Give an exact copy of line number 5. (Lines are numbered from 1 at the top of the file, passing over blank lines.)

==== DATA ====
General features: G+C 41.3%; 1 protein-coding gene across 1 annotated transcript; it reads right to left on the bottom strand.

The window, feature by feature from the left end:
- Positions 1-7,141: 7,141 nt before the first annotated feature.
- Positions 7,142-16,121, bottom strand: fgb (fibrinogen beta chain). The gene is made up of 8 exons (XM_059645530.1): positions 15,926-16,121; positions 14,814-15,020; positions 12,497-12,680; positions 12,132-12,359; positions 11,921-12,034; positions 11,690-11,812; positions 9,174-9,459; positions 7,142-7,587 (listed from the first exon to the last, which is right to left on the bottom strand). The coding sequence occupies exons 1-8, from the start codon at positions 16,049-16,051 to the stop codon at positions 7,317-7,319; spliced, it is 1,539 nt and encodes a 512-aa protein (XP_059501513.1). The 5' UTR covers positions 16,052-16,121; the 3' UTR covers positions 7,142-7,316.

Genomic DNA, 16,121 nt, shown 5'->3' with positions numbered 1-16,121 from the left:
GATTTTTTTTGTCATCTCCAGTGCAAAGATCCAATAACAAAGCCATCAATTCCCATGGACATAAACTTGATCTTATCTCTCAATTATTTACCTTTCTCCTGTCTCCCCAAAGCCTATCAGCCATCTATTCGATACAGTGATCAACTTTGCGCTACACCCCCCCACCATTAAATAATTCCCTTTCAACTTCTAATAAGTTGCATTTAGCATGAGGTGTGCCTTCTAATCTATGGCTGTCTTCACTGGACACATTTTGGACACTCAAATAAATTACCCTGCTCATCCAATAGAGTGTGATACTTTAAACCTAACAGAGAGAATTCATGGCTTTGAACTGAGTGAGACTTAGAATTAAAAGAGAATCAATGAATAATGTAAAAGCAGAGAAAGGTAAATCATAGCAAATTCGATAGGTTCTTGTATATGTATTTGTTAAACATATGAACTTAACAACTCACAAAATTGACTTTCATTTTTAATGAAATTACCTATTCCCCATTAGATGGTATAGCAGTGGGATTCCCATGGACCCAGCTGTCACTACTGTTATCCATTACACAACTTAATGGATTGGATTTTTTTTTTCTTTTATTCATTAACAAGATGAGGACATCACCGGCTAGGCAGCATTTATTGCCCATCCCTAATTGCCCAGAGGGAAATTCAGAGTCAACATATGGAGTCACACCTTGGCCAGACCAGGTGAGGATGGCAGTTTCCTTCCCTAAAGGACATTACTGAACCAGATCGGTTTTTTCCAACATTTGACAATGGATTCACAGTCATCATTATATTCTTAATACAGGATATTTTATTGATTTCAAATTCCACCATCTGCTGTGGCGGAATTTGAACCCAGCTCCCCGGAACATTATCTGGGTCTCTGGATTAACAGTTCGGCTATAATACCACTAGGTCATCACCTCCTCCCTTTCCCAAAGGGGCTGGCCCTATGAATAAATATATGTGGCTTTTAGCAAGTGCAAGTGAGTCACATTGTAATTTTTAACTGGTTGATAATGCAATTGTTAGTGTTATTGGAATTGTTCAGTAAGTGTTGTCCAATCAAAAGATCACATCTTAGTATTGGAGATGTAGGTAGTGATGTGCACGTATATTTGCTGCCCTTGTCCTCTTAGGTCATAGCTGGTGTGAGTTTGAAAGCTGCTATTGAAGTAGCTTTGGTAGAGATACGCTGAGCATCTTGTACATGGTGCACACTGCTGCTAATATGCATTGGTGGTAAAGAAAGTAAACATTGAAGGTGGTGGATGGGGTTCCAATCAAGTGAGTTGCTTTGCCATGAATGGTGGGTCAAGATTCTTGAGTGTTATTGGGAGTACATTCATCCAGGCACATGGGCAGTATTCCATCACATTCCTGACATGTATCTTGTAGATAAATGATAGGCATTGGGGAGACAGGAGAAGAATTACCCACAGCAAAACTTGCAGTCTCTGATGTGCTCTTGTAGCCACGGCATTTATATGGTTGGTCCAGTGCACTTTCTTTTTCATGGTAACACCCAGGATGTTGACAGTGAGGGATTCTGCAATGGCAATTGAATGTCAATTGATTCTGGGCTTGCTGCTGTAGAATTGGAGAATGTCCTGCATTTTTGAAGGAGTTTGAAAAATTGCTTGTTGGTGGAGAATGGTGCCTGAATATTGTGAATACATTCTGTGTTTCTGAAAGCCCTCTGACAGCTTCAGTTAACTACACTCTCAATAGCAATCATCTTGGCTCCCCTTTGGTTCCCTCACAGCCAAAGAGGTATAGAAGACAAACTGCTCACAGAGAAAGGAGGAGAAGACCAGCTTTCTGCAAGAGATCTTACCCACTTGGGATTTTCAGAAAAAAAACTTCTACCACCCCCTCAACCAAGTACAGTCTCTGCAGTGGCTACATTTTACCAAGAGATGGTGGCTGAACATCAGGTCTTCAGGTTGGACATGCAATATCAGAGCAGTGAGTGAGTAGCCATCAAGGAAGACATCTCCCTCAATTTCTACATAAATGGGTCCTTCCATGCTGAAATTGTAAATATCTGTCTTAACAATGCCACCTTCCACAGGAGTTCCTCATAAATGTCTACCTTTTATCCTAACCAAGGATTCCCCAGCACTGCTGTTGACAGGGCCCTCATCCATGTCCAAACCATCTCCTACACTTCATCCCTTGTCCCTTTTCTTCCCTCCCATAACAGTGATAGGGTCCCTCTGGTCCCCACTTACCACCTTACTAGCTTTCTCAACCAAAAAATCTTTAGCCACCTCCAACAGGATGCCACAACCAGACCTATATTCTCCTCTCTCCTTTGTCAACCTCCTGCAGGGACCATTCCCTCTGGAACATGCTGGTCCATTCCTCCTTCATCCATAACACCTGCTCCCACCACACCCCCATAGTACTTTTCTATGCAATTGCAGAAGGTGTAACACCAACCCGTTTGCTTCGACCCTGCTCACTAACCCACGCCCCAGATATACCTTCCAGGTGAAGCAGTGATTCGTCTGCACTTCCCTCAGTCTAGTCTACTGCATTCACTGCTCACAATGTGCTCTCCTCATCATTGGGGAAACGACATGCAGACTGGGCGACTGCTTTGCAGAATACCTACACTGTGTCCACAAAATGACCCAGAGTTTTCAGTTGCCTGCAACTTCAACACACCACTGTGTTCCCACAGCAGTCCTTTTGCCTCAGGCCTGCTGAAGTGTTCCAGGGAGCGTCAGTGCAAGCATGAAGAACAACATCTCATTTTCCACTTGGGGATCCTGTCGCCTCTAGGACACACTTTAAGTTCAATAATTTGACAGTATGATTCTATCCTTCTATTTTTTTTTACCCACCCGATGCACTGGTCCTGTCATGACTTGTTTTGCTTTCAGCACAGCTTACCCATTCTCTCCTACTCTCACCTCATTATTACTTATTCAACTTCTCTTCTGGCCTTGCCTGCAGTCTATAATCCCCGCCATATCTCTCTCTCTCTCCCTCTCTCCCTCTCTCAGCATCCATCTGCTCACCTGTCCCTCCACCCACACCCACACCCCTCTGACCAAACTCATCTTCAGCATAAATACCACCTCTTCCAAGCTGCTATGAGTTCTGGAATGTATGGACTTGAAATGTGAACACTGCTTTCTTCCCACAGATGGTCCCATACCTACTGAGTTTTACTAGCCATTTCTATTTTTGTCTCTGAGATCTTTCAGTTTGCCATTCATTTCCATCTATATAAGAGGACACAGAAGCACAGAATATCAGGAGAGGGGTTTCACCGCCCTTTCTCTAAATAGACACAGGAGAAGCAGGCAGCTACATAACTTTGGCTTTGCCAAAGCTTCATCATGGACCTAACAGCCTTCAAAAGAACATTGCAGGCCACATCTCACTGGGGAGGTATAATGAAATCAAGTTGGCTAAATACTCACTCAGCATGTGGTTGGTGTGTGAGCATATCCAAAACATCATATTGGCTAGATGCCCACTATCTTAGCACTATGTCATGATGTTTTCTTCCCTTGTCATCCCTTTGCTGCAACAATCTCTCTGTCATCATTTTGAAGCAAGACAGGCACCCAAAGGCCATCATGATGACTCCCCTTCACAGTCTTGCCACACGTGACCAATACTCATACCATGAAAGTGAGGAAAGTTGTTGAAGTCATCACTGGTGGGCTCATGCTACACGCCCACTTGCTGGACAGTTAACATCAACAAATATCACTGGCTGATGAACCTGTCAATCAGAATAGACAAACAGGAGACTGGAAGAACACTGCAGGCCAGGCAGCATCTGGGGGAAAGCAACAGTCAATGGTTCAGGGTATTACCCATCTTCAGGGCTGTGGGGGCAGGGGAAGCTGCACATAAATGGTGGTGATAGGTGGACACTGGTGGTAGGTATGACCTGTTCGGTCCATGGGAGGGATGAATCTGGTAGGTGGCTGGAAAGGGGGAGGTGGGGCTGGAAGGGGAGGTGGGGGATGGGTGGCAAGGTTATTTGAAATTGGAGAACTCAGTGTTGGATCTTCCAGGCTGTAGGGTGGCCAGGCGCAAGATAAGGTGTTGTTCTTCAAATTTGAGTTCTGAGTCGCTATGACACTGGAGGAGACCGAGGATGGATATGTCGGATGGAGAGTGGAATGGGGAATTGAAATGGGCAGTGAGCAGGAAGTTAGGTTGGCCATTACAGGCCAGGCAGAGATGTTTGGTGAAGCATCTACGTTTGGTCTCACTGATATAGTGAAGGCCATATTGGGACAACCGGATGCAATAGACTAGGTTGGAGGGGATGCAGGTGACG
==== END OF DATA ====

Genomic DNA, 16,121 nt, shown 5'->3' with positions numbered 1-16,121 from the left: